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The Schools Profiled in This Guide
Chosen in 2005 from over 400 charter secondary schools across the country that are meeting achievement goals under NCLB, the eight schools profiled in this guide are all outstanding in many ways. They are setting and aggressively pursuing high expectations, and they are achieving success in closing achievement gaps. They are meeting the needs of traditionally underserved student populations (in these cases, African-American, Hispanic, students from low socioeconomic backgrounds, and special education students).
The profiled schools are a varied lot. All serve high school students, but six also include lower grades traditionally considered part of middle school or junior high, one with fifth grade. Some schools are urban, some suburban, and one serves a rural population, and their enrollment ranges from 120 to 767. Students of color account for more than 92 percent of the population at five of the schools; two others have student populations that are more racially and ethnically mixed; and one serves a more homogeneous population in a rural community. At five schools, more than 75 percent of students qualify for free or reduced-price lunch, including 100 percent of the students at one school. At two schools, 25 percent of the students are designated as special education. One is a boarding school, one is run by a teacher cooperative, and one focuses on the performing and visual arts. All are college preparatory in intent, and each is developing creative solutions to the problems faced by many public high schools. Collectively, they are testing the water to see what is possible for public secondary schools.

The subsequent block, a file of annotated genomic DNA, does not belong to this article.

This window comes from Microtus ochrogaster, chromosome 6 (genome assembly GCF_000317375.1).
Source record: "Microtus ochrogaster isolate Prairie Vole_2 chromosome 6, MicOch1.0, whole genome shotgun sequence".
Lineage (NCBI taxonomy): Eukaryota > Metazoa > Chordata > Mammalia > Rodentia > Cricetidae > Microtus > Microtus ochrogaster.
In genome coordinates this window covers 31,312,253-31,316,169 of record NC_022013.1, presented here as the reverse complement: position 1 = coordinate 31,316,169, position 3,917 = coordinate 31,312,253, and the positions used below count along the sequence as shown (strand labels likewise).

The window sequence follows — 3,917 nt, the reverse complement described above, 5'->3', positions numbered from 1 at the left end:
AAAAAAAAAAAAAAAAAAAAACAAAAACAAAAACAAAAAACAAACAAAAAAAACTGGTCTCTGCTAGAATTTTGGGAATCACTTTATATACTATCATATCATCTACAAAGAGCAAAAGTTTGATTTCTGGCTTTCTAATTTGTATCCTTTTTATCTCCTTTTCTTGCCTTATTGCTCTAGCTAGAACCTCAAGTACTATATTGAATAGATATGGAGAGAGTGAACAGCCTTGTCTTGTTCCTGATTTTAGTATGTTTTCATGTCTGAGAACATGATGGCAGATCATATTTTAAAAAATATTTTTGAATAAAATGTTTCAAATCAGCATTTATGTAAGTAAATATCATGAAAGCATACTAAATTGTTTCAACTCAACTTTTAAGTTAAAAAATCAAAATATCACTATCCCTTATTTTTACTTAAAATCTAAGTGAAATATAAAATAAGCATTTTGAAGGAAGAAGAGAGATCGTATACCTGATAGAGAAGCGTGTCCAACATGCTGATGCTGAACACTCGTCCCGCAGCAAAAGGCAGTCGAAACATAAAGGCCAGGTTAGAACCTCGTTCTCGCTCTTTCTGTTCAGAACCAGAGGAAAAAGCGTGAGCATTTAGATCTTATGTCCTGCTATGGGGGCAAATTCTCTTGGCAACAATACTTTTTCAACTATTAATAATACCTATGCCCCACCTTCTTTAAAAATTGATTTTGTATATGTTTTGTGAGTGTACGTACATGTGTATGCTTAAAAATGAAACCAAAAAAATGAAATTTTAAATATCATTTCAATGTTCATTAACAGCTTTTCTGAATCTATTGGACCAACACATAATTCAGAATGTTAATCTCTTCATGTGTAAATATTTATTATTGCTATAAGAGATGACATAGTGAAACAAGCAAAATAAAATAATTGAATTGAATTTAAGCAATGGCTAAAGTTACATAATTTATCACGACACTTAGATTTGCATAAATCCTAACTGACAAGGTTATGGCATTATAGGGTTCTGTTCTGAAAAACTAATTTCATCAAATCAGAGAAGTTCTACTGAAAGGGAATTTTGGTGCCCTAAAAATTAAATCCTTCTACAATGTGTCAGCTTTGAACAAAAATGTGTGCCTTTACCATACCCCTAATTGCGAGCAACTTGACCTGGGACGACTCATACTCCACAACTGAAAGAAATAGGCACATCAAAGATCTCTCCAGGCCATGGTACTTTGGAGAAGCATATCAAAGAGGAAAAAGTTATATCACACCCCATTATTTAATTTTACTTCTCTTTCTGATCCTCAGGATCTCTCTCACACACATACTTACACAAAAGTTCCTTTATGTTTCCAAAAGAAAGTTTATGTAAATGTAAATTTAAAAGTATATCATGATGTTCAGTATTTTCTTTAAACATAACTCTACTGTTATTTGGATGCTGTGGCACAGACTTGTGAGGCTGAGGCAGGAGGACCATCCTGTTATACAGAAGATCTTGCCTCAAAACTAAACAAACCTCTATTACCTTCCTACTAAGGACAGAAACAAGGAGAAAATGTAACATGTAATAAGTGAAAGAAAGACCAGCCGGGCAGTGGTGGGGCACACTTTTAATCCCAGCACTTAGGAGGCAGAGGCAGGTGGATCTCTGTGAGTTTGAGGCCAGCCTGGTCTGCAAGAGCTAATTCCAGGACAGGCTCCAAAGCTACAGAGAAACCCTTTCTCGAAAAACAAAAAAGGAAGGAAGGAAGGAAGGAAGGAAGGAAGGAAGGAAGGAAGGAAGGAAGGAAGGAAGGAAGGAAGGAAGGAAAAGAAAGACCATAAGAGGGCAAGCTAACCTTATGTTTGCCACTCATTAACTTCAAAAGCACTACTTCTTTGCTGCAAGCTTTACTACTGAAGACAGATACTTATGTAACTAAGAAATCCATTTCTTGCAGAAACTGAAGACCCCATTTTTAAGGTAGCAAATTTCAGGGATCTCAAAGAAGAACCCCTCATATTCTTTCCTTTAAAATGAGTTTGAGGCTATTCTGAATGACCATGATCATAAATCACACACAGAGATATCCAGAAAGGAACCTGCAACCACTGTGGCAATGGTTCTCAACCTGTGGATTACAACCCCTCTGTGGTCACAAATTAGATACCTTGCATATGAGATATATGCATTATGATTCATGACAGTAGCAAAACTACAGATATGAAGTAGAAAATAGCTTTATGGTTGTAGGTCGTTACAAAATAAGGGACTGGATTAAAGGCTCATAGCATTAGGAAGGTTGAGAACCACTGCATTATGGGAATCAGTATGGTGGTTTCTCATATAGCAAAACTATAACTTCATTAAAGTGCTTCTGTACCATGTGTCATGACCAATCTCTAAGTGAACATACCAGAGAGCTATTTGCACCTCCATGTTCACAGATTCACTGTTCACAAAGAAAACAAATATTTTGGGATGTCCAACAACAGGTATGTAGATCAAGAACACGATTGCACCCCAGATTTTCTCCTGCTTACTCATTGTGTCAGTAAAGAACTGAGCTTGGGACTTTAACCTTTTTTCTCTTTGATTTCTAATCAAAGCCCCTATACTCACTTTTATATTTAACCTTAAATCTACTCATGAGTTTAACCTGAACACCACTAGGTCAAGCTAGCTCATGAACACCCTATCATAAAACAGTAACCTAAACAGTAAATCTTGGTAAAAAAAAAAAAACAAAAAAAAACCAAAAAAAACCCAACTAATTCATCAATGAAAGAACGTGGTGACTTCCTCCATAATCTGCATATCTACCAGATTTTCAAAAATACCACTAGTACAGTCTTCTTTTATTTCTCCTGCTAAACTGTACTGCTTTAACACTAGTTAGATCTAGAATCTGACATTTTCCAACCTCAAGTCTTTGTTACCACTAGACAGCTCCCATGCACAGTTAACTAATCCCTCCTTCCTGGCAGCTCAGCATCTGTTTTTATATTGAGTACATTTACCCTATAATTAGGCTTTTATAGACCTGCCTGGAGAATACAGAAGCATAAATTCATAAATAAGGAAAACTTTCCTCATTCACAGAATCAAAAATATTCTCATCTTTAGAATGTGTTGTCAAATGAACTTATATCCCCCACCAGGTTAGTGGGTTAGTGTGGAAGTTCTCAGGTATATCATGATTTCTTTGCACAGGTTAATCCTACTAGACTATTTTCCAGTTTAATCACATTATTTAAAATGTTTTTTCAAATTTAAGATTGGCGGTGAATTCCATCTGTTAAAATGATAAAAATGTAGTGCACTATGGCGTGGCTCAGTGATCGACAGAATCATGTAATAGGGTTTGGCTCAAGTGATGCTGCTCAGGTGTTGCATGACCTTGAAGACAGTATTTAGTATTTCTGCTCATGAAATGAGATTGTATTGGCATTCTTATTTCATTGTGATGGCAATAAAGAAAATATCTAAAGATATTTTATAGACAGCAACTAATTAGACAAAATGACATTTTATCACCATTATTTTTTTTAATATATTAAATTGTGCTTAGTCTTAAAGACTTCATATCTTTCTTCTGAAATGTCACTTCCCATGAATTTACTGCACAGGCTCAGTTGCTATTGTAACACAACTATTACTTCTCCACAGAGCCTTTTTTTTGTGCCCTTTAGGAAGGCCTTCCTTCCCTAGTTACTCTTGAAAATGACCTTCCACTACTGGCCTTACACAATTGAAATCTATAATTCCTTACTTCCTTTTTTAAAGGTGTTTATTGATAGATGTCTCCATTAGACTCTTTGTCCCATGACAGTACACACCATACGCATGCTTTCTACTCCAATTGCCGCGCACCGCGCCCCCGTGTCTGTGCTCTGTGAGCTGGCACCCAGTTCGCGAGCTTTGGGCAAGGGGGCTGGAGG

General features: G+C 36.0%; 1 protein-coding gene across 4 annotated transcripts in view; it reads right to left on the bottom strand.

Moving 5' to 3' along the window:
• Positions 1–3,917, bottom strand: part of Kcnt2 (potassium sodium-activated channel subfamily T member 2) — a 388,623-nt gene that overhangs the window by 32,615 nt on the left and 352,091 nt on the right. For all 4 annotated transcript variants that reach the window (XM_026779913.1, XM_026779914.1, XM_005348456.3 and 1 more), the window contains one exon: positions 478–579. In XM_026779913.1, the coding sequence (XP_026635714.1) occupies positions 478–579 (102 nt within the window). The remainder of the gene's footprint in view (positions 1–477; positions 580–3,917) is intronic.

The site selection process, described more fully in Appendix A, involved several stages of screening sites based on their overall achievement levels and also on their student test scores in comparison to similar schools in the city or state. To be considered, a school had to have graduated at least one cohort of students and have data to show that students were moving on to college, for the most part, or to work. In many of the schools, significant numbers of students have been the first in their families to attend college. Selected variables for each school are provided in table 1 and also in the individual school profiles in part II of this guide.
To understand what was contributing to success in these schools, a "snapshot" case study of each school was conducted. An external advisory group helped guide the development of a research-based conceptual framework for analyzing schools and also informed the site selection criteria. A two-day site visit was made to each school, to see the school in operation and to talk directly with teachers, students, parents, administrators, and members of the governing board, both individually and, sometimes, in focus groups. Illustrative materials, such as the schedules and assessment tools highlighted in the figures in this guide, were collected from all sites.